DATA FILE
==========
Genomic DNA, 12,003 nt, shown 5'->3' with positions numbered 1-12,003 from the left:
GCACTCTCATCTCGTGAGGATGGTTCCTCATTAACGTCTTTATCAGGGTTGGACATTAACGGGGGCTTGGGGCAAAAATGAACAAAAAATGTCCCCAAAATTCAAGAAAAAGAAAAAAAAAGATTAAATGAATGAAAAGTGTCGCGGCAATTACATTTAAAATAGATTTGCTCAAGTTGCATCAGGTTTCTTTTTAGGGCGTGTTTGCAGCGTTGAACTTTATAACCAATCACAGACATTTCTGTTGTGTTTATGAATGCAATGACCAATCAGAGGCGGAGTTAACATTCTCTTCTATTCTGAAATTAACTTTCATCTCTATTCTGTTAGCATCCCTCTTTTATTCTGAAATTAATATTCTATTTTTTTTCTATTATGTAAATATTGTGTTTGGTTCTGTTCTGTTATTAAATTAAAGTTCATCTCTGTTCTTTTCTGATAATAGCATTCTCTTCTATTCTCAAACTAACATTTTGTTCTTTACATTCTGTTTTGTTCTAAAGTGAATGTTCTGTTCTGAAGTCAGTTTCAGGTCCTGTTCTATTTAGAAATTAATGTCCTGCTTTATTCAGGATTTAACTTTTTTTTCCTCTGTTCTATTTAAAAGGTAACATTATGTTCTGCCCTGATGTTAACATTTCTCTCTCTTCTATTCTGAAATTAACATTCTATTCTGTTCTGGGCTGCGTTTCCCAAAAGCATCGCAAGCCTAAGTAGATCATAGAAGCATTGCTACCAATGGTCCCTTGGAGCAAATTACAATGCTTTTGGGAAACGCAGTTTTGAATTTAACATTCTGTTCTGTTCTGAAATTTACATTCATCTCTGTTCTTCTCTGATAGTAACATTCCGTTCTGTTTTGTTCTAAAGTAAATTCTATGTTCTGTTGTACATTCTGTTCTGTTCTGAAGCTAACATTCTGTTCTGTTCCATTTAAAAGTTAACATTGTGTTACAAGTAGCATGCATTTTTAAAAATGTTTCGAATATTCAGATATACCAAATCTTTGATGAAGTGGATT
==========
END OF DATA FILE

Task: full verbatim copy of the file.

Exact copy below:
Genomic DNA, 12,003 nt, shown 5'->3' with positions numbered 1-12,003 from the left:
GCACTCTCATCTCGTGAGGATGGTTCCTCATTAACGTCTTTATCAGGGTTGGACATTAACGGGGGCTTGGGGCAAAAATGAACAAAAAATGTCCCCAAAATTCAAGAAAAAGAAAAAAAAAGATTAAATGAATGAAAAGTGTCGCGGCAATTACATTTAAAATAGATTTGCTCAAGTTGCATCAGGTTTCTTTTTAGGGCGTGTTTGCAGCGTTGAACTTTATAACCAATCACAGACATTTCTGTTGTGTTTATGAATGCAATGACCAATCAGAGGCGGAGTTAACATTCTCTTCTATTCTGAAATTAACTTTCATCTCTATTCTGTTAGCATCCCTCTTTTATTCTGAAATTAATATTCTATTTTTTTTCTATTATGTAAATATTGTGTTTGGTTCTGTTCTGTTATTAAATTAAAGTTCATCTCTGTTCTTTTCTGATAATAGCATTCTCTTCTATTCTCAAACTAACATTTTGTTCTTTACATTCTGTTTTGTTCTAAAGTGAATGTTCTGTTCTGAAGTCAGTTTCAGGTCCTGTTCTATTTAGAAATTAATGTCCTGCTTTATTCAGGATTTAACTTTTTTTTCCTCTGTTCTATTTAAAAGGTAACATTATGTTCTGCCCTGATGTTAACATTTCTCTCTCTTCTATTCTGAAATTAACATTCTATTCTGTTCTGGGCTGCGTTTCCCAAAAGCATCGCAAGCCTAAGTAGATCATAGAAGCATTGCTACCAATGGTCCCTTGGAGCAAATTACAATGCTTTTGGGAAACGCAGTTTTGAATTTAACATTCTGTTCTGTTCTGAAATTTACATTCATCTCTGTTCTTCTCTGATAGTAACATTCCGTTCTGTTTTGTTCTAAAGTAAATTCTATGTTCTGTTGTACATTCTGTTCTGTTCTGAAGCTAACATTCTGTTCTGTTCCATTTAAAAGTTAACATTGTGTTACAAGTAGCATGCATTTTTAAAAATGTTTCGAATATTCAGATATACCAAATCTTTGATGAAGTGGATT